The cautiously optimistic oversight of the victims’ attorneys will finish quickly – CBS San Francisco
OAKLAND (BCN) – By January, the victim’s lawyers hope to end federal oversight of the Oakland Police Department, civil rights attorney John Burris said Friday.
But at least four of the 52 tasks that police must complete are still pending, Burris said.
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Even after the police have completed the remaining duties, they must maintain compliance for a year in order to be removed from custody.
“A lot of good work has been done,” Burris said, and the police have made progress.
African Americans are not handcuffed as they were before when police handcuffed blacks, not whites, Burris said.
Body-worn cameras help hold officers accountable and people have cell phones, Burris said.
The police cannot force a person into submission, he added, and people are not body searched in public.
“We have a lot of positive points here,” he said.
Federal oversight began in 2003 after 119 Oakland citizens launched civil rights proceedings in 2000 for police misconduct. Four officers known as the Riders are believed to have beaten, falsely arrested and provided evidence against Oakland residents.
“We have cautious optimism that the Department can enter the final stages of this long process,” wrote Federal Monitor Robert Warshaw in its latest report on oversight.
Warshaw said, “Robust and comprehensive reviews of the use of force are of paramount importance.
“Eliminating internal and external disparities, be it who is stopped and why, or who is being disciplined and who is not, should help lay the foundation for sustainable reform,” said Warshaw.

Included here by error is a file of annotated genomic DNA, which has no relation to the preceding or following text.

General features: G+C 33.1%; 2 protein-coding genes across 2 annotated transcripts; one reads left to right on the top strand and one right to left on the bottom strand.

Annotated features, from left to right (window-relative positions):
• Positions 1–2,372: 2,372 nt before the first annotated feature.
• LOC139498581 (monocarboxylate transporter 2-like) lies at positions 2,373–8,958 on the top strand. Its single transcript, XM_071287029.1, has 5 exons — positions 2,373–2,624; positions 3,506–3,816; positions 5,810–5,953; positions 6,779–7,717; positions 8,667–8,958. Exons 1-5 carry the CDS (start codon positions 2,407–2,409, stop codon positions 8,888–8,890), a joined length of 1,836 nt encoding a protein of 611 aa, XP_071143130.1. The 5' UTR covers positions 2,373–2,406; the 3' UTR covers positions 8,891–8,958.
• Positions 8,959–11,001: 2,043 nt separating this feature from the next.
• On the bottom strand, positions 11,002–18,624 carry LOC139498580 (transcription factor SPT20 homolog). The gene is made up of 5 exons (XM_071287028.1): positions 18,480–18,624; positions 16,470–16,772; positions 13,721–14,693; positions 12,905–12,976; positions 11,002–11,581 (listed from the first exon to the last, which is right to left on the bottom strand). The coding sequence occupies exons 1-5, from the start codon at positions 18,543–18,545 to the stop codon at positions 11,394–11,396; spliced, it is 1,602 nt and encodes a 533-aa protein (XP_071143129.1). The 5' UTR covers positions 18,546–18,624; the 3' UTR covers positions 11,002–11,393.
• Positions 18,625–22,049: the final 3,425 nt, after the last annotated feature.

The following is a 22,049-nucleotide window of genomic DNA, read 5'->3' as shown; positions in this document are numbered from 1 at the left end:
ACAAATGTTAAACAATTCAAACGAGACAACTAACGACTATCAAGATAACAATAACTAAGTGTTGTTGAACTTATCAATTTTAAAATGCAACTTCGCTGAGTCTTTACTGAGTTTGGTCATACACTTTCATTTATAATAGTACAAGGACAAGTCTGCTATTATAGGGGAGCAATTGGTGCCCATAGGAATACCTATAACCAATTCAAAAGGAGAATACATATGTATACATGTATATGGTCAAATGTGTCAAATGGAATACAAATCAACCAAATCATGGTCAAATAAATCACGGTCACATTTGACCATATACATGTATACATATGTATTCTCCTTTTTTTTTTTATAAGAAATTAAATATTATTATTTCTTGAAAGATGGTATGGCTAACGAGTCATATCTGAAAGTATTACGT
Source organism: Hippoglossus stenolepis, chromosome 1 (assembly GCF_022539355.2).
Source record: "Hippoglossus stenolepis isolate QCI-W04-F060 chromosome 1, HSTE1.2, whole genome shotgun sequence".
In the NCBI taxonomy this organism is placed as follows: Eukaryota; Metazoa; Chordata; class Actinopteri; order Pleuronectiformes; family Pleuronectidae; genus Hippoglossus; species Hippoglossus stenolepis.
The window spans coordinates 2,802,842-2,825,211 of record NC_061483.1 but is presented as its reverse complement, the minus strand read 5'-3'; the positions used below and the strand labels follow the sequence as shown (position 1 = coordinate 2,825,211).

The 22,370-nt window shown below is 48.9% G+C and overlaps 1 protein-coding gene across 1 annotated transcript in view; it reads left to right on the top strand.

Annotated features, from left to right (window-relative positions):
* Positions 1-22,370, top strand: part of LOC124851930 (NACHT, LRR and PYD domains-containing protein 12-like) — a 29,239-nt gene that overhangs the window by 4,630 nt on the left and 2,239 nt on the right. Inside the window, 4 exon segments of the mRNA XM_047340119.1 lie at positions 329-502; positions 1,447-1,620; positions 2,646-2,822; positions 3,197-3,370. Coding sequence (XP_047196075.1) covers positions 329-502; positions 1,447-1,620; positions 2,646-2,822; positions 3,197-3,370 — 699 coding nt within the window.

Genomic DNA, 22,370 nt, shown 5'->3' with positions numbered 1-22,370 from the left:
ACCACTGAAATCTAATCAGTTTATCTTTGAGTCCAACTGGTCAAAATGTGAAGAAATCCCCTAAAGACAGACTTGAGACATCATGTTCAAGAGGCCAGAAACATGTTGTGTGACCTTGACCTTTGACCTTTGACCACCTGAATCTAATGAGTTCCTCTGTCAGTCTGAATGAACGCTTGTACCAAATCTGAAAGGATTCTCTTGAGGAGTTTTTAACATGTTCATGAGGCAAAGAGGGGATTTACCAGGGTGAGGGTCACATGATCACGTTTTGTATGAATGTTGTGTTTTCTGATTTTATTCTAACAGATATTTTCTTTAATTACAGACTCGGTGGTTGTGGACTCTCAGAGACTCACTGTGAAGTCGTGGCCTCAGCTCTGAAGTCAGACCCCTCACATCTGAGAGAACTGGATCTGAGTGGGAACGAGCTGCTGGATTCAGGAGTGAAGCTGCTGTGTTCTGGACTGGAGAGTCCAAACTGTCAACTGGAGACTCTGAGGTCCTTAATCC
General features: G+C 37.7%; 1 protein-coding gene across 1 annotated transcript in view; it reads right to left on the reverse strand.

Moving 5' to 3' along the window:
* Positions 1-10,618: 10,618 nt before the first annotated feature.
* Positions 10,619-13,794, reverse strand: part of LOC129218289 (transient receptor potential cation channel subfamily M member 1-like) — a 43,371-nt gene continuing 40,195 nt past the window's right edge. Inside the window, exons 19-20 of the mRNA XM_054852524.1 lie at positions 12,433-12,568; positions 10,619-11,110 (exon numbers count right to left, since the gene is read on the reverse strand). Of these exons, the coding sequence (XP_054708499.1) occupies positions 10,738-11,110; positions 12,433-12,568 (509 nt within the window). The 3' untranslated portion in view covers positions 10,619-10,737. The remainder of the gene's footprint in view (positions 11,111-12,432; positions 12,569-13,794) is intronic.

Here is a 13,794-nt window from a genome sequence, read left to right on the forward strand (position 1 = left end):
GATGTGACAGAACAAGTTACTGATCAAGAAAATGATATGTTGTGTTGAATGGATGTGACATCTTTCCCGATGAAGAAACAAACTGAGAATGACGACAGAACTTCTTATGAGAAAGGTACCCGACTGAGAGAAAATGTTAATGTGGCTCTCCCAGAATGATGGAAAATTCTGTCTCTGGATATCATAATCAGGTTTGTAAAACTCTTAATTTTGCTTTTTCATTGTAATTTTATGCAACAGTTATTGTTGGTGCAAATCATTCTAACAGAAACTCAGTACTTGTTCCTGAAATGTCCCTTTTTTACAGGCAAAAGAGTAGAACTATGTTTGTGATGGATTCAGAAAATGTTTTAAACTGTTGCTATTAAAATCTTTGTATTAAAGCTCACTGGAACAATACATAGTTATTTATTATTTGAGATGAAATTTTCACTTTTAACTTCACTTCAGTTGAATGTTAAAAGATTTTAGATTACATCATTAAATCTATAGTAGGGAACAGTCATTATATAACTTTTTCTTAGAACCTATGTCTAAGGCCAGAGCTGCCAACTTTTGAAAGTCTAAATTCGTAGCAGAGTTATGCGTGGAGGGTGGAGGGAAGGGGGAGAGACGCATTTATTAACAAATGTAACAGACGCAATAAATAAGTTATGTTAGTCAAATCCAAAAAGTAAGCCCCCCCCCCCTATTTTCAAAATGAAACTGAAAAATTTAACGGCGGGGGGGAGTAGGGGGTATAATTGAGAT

“I want this to end here,” said Burris.
The case took way too long, according to Burris, who said it shouldn’t have lasted more than seven years.
However, according to Burris, the police did not initially buy into it. The police didn’t think they would be held accountable, he said.
He is happy to see the overall drop in police controls among African Americans, but more can be done and the data on controls per capita are worrying.
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Lawyers are using police control data to determine if racial profiling is taking place, Burris said.
Police shootings have declined and almost non-existent, but there are still differences in arrest, Burris said. In addition, the police do not activate their body-worn cameras in time, he said.
His biggest criticism concerns the speed of the internal investigation, which should be completed in 180 days.
He also has some concerns about the consistency of discipline. the question of whether African American officers are disciplined more often than white officers. Because officers compete and discipline affects an officer’s entire career, he said.
He and other lawyers on the case want to start discussions about where the police department is complying, what can be done to get there, and how to get there.
Like Warshaw, Oakland Police Chief LeRonne Armstrong was cautiously optimistic.
“I’m cautiously optimistic about our appearance in court yesterday,” Armstrong said Thursday during a press conference on the ongoing violence in the city.
“I feel that we are making progress with our negotiated settlement agreement,” he said, adding that the police completed three more tasks over the past month.
But the police still have a lot to do, he said.
Burris said the community expressed disbelief when news broke that federal oversight may end.
Cat Brooks, co-founder of the Anti Police-Terror Project and executive director of the Justice Teams Network, said, “The Oakland Police Department continues to terrorize the Black and Brown Oaklanders with impunity.
“You haven’t completed your court-ordered negotiating duties,” said Brooks. They continue to lie through their teeth, including about violence against the youth of Oakland. The community should decide when this supervision ends – and at the moment we say NO. “
But like others, Oakland Mayor Libby Schaaf said, “I am cautiously optimistic and really want to congratulate the department on this hard work,” said Schaaf of the possibility of the oversight being ended.
She said it was a community effort to reform the Oakland police force.
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